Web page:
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Giving oceans a break could generate US$83 billion in additional benefits for fisheries

Giving oceans a break could generate US$83 billion in additional benefits for fisheries
Photo credit: Madjiguene Seck | World Bank

15 Feb 2017

Billions of dollars are lost at sea but different paths to fisheries reform show promising results

Fishing less, and better, could generate an additional $83 billion each year for the fisheries sector, creating a much-needed revenue stream in developing countries and improving global food security, according to a new World Bank Group report.

The Sunken Billions Revisited: Progress and Challenges in Global Marine Fisheries, an update on a 2009 study, shows that reducing the global fishing effort would allow fish stocks to recover from overexploitation and lead to increases in the weight, value and price of fish landed, boosting the profitability of the fisheries sector from an estimated $3 billion a year to $86 billion. It would also lead to more fish being caught and landed, because stocks would have recovered to healthier levels, thus helping meet growing global demand for seafood and improving food security in many countries around the world.

“This study confirms what we have seen in different country contexts: Giving the oceans a break pays off,” said Laura Tuck, World Bank Vice President for Sustainable Development. “Moving toward more sustainable fisheries management, through approaches that are tailored to local conditions, can yield significant benefits for food security, poverty reduction and long-term growth.”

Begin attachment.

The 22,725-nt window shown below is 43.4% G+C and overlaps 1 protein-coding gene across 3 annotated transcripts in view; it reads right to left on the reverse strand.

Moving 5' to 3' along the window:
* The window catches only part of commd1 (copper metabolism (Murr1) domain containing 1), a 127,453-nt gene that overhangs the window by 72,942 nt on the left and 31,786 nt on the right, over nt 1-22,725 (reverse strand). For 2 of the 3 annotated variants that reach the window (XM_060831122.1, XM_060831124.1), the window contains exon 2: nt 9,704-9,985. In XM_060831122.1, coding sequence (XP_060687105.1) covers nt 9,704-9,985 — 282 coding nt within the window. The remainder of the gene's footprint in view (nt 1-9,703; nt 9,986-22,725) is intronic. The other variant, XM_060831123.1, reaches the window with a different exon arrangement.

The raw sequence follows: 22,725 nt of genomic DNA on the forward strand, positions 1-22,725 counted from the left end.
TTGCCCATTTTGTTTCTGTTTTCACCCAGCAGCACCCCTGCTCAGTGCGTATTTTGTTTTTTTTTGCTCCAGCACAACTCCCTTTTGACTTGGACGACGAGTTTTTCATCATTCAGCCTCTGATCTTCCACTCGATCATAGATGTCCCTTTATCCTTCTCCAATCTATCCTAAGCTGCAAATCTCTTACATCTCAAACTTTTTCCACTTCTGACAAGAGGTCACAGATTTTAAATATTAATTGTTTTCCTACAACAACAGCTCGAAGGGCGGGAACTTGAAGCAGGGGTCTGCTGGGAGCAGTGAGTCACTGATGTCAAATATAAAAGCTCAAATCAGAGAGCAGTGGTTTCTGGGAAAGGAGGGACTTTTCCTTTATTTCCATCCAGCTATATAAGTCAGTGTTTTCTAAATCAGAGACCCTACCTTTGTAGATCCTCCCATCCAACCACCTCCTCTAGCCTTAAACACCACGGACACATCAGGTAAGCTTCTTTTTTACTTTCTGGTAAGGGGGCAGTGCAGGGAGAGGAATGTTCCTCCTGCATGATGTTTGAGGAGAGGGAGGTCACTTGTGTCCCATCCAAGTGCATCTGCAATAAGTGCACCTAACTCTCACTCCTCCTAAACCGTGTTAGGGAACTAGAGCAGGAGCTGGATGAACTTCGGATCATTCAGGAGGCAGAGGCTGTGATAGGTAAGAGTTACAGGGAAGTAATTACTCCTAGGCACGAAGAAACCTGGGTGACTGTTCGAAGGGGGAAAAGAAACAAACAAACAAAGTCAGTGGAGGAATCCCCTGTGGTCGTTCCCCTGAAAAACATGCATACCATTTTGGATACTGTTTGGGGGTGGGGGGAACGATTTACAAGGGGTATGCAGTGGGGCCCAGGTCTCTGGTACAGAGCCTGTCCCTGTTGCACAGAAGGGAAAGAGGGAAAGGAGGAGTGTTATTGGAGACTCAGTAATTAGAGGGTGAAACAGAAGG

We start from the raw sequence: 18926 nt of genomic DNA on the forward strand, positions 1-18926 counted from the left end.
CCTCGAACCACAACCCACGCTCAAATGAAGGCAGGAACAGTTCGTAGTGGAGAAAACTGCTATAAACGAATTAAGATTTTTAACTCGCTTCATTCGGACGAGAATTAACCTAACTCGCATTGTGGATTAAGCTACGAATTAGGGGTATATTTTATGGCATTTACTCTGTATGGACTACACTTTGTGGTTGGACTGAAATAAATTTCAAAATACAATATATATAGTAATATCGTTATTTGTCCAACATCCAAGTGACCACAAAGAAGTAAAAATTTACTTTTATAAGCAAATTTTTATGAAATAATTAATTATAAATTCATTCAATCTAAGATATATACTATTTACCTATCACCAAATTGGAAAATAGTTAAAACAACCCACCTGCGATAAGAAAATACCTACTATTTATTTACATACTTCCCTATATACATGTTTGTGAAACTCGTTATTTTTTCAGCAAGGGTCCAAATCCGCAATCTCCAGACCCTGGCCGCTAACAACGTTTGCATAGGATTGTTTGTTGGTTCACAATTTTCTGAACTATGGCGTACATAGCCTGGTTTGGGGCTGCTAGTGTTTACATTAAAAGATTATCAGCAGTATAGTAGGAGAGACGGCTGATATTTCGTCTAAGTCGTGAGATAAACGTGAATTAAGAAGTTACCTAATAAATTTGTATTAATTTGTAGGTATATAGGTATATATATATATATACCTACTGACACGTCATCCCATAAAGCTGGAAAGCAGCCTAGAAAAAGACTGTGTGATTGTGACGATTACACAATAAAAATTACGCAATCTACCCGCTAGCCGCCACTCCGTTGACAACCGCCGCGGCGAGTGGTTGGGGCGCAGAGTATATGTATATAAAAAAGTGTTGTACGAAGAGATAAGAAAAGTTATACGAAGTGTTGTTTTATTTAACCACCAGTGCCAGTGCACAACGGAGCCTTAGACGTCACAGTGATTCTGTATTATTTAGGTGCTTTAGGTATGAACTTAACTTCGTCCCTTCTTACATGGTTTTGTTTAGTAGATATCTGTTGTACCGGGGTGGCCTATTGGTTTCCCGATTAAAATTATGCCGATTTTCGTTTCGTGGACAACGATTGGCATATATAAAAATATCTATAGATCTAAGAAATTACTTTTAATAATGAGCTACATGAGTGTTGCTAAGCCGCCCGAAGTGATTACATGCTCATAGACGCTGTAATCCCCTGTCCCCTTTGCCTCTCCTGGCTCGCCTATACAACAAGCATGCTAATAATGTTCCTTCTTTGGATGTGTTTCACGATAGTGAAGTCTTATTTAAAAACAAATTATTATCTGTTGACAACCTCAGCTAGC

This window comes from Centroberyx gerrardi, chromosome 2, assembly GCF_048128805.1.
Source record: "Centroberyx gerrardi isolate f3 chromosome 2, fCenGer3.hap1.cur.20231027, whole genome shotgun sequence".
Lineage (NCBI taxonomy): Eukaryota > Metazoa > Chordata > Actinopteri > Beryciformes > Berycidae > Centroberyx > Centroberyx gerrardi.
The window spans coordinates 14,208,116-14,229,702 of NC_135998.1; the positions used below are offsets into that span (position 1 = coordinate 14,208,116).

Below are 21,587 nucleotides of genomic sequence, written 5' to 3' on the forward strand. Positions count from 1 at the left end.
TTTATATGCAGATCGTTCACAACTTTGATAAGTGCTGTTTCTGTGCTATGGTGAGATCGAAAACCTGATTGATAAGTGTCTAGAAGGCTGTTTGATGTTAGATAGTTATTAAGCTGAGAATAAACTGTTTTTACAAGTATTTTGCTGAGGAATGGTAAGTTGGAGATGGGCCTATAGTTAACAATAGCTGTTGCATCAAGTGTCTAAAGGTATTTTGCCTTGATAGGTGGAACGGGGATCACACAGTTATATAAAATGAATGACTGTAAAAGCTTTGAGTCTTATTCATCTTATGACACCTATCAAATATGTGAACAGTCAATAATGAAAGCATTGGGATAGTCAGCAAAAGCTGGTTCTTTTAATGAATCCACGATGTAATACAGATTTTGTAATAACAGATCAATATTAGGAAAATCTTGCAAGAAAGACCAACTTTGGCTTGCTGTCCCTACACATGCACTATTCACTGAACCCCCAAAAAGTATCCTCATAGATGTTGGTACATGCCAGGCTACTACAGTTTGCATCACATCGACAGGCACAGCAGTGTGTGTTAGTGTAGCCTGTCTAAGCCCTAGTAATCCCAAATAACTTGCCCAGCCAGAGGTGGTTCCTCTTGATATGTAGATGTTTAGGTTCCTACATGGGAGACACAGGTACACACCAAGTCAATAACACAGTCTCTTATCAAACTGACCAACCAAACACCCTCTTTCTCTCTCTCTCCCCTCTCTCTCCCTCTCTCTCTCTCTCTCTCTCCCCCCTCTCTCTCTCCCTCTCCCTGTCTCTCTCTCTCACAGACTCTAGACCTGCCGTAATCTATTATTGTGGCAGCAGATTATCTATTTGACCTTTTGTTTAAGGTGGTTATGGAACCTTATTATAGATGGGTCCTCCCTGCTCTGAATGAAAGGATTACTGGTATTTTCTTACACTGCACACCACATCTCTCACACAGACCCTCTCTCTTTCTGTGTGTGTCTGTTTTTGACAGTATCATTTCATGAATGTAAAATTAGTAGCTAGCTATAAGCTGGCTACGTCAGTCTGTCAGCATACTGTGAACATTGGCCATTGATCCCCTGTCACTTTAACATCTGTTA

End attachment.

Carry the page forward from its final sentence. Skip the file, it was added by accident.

The bio-economic model used in The Sunken Billions Revisited developed by Ragnar Arnason, professor in the Faculty of Economics at the University of Iceland – treats the world’s marine fisheries as one large fishery. It examines the mismatch between the increasingly high level of effort put into fishing and stagnant or even declining fish catches, and calculates the incremental benefits that could be derived from global fisheries reform.

The analysis reveals foregone economic benefits of about $83 billion in 2012, compared with what could be generated under the optimal scenario. This result is not statistically different from the sunken billions estimated for 2004, which were revised from an estimated $50 billion in the 2009 study to $88 billion in The Sunken Billions Revisited, based on improvements in the model, better data, and adjustment to 2012 dollars. Both figures emphasize the urgent need for reform and the important economic gains that could be made through a more sustainable management of the world’s fisheries.

While the report makes a strong case for investing in the recovery of fish stocks, it does not prescribe a particular reform path. Reform experiences in countries and regions as diverse as Peru, Morocco, the Pacific Islands and West Africa show it is possible to reduce overfishing through locally appropriate reforms that ultimately improve the livelihoods and job security of coastal populations.

Reducing the global fishing effort would allow biological processes to reverse the long-term decline in fish stocks seen in many parts of the world. About 90 percent of marine fisheries monitored by the Food and Agriculture Organization (FAO) are fully fished or overfished, up from about 75 percent in 2005. Fish stocks are also under pressure from pollution, coastal development, and the impacts of climate change.